In Indian homes, it is the general norm to keep the children out of money matters so that they are not burdened by the tough life that awaits them after college or so that they focus on their academics, and this is where the parents go wrong. When these children grow up they are faced with difficulties regarding the decisions they need to take regarding their income and the most that they can do is keep their money in fixed deposits and savings account which doesn’t give them a lot of returns and even if they do invest, they are greeted by losses because the decisions weren’t informed, they were taken in haste.
The youth would be financially literate only when they are taught from an age as young as 9 or 10. When they are given their respective pocket money they must also be taught about the advantages of saving their money for future use. By the age of 15 or 16, they must have an idea about the stock markets and different saving schemes which they can use when they come of age. Educational institutes should conduct classes on financial literacy even for students of humanities and science streams to ensure that they know the basics of markets and the basic investment procedure so that when they start earning they don’t only become smart workers but also smart investors.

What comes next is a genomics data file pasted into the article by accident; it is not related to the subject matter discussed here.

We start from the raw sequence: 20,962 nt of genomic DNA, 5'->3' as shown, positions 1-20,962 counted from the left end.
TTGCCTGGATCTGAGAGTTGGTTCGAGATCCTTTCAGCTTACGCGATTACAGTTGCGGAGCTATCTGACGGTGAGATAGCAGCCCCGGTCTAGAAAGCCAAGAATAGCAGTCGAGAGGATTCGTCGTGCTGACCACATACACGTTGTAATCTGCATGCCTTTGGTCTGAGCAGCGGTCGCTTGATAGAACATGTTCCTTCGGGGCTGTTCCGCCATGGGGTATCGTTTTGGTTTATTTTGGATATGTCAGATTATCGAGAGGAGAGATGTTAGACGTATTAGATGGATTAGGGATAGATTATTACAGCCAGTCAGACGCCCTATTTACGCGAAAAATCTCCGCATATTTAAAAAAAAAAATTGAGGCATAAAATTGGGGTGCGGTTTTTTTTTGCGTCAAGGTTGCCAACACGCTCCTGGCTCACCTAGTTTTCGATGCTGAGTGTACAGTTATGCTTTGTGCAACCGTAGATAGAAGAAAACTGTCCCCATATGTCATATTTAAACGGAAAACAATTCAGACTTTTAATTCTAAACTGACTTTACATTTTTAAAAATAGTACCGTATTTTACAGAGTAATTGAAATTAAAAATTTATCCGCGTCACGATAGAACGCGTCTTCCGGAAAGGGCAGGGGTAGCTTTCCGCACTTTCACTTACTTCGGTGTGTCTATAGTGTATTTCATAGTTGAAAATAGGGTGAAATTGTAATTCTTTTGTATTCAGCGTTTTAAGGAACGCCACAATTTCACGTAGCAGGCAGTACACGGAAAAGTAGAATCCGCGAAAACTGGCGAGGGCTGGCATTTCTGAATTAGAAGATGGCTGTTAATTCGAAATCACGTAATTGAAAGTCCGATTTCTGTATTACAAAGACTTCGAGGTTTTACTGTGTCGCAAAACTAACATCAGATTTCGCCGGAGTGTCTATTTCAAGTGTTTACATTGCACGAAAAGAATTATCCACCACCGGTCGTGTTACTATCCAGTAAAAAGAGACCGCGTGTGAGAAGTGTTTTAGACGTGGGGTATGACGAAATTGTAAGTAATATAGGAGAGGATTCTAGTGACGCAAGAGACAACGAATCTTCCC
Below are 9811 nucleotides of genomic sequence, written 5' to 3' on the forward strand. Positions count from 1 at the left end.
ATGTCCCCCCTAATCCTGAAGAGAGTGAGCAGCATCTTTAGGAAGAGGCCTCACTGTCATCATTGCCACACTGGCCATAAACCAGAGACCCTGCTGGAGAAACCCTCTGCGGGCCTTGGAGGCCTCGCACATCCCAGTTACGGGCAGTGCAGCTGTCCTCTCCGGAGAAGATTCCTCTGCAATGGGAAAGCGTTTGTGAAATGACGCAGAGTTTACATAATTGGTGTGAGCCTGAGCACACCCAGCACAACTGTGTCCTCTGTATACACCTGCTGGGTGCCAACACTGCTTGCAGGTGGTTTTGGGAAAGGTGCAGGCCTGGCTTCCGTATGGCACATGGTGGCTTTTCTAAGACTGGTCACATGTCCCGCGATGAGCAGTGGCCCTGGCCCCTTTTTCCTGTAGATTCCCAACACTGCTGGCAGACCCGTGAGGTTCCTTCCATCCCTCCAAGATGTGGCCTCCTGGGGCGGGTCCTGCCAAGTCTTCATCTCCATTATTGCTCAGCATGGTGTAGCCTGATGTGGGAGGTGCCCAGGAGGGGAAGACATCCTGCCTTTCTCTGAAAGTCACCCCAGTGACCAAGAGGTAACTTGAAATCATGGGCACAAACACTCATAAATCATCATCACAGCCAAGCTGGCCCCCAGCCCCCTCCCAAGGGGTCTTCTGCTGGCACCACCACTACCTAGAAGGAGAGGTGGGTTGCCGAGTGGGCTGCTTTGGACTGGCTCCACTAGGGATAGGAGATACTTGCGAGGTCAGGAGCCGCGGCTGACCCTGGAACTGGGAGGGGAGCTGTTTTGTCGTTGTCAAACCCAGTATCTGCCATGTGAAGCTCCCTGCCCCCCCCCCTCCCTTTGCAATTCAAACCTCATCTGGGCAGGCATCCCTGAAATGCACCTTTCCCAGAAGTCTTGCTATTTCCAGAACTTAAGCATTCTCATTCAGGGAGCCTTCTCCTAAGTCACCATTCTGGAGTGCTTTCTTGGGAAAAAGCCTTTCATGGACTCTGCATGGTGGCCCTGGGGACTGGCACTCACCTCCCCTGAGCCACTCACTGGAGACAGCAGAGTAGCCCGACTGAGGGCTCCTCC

Ultimately, when these financially literate people hit the age of 40 with a burden on their shoulders regarding retirement and family, they will be able to handle it with grace because they know that their hard-earned money is not sitting idle but is generating additional income for them. Smart investment decisions make smart citizens and smart citizens in return make an intelligent country which is financially stable in times of crisis.
As they say, “You can be young without money; but you cannot be old without it”!
Disclaimer: The views expressed in the article above are those of the authors’ and do not necessarily represent or reflect the views of this publishing house